Daniel Gervais Gives Fourth Annual Finnegan Lecture at WCL
Octber 23, 2008
On October 21, 2008 Daniel J. Gervais addressed a room full of students, faculty and IP practitioners on the subject of TRIPS 3.0.
He began his lecture with an introduction to TRIPS including a detailed look at the ways in which it has progressed:
The first multilateral agreement to cover the full range of IP rights, TRIPS began as a detailed set of provisions on domestic enforcement of IP subject to WTO dispute-settlement mechanisms. TRIPS 1.0 was developed in response to the realization that IP was property and needed protection and a way in which to import and export as well as an infrastructure to facilitate outsourcing. With TRIPS 2.0 the focus had changed 180 degrees, with an emphasis on the impact of IP in the west and numerous empirical studies including those regarding the developing world. TRIPS 3.0 is all about calibration. With a vast range of products, consumers, and countries, the question of the day is whether or not IP as a trade right can accommodate these distinctions. Furthermore, there exists mass confusion as to whether IP exists for innovation or for FDI?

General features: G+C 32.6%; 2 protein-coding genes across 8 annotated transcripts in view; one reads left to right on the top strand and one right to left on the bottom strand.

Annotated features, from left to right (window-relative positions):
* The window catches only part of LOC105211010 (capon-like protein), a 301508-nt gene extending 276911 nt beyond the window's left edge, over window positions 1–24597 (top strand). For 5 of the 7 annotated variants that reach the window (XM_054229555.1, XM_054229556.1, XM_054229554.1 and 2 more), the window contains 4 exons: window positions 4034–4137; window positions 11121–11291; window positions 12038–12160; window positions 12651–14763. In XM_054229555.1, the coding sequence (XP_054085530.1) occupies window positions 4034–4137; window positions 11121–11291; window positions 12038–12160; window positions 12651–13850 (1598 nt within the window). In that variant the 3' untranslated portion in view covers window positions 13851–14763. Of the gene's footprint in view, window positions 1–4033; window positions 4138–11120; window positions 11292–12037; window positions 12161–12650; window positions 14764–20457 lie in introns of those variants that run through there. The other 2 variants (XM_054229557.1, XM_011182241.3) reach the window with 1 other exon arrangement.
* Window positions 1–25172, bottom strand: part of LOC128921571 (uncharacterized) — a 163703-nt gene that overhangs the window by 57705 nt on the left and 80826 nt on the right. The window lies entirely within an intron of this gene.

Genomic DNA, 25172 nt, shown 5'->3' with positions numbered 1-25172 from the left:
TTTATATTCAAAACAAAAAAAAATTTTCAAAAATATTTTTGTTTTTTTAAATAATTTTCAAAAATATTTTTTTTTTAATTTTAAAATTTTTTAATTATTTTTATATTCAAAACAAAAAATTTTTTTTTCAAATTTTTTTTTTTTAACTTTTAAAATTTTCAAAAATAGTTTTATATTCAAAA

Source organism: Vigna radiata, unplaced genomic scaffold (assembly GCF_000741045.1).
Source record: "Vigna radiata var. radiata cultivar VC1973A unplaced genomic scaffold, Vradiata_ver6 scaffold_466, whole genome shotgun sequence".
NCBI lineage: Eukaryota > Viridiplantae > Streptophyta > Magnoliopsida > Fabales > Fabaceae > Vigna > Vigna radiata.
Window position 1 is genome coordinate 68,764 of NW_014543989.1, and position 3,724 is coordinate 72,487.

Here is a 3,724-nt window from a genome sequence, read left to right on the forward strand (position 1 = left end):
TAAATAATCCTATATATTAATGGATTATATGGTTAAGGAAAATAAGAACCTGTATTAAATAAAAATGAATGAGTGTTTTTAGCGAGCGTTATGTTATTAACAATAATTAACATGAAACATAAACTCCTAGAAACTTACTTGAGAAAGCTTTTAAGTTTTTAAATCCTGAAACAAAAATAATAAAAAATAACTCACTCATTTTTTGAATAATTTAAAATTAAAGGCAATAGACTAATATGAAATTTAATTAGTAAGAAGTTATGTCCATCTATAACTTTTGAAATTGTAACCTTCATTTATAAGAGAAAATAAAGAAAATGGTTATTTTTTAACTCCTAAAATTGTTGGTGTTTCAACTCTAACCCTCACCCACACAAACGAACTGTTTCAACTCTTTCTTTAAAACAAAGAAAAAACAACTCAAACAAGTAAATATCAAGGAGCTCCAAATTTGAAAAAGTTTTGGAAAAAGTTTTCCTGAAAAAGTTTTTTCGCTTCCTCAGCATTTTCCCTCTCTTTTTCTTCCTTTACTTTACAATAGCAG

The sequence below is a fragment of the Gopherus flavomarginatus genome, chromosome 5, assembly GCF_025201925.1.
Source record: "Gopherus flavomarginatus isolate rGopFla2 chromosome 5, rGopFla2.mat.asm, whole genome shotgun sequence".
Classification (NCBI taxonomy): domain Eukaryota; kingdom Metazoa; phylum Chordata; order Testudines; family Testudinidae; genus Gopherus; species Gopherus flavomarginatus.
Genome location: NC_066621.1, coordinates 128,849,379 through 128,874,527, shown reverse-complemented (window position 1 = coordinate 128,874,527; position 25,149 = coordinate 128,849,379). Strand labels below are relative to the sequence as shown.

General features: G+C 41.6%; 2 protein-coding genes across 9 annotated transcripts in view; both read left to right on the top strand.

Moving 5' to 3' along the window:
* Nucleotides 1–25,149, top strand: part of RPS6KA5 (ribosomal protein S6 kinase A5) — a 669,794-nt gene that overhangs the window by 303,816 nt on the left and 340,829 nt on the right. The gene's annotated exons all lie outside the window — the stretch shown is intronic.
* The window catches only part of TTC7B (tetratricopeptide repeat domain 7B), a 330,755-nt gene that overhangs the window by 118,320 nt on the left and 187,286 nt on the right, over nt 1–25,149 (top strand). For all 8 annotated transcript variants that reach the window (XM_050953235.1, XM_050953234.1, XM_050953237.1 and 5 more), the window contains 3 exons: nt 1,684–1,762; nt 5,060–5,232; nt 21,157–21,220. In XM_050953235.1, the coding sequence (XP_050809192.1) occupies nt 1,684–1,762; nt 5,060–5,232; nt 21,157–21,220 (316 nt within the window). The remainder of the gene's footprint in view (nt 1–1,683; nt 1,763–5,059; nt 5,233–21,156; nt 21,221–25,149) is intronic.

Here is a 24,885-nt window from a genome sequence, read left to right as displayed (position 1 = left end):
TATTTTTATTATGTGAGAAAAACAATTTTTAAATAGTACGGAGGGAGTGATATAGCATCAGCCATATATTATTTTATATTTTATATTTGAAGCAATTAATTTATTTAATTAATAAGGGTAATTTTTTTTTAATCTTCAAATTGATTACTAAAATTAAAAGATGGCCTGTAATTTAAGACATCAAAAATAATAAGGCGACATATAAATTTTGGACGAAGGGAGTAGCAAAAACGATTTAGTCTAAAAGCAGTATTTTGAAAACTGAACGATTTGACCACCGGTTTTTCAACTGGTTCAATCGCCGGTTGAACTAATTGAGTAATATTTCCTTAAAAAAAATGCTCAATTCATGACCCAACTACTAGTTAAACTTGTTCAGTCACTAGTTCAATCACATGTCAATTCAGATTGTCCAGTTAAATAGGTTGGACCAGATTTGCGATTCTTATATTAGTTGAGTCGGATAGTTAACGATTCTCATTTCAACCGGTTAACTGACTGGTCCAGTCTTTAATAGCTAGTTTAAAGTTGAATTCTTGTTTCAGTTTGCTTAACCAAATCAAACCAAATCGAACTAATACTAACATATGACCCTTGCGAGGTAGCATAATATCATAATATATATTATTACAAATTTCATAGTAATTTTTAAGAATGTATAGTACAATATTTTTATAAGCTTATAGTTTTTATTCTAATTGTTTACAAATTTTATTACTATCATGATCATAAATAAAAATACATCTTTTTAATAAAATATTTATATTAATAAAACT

Moving on the implementation of TRIPS, Mr. Gervais discussed the trade-related aspects of IP and the ways in which IP interacts with other rights. From human rights to cultural rights, the WTO has made it clear that TRIPS may not be read in critical isolation from international law, and that non IP rights may be imported in an attempt to interpret human rights particularly in those areas related to Traditional Knowledge. With TRIPS 3.0, IP has become more than just another right; it has become part of a national innovation strategy particularly within developing countries. Meanwhile, developed countries are faced with a need to recalibrate their efforts to deal with a plethora of issues including excesses of patent law, technological advancements, dilution, DMCA, business method patents, and more.
Once finished with an examination of the past and present, Mr. Gervais moved on to the future of innovation and the need for us to question the assumptions of our system once and for all. Is democracy necessary for innovation? What about political rights? Should the United States worry about being overtaken by developing nations enjoying a new player’s advantage? Is our existing system sustainable? What role is there for the citizens? What role is there for the states themselves? Can the United States afford to remain an exceptionalist player or will we be forced to engage multilaterally at some point in order to remain competitive on an international level? What role should the WTO play in negotiations?
With so many questions left unanswered, the only thing certain about this situation is that now, more than ever, we are in need of innovative minds willing to think outside the box, take chances, and ask those questions that no one dares to ask so that we may find an answer once and for all.
To see the lecture for yourself check out the webcast.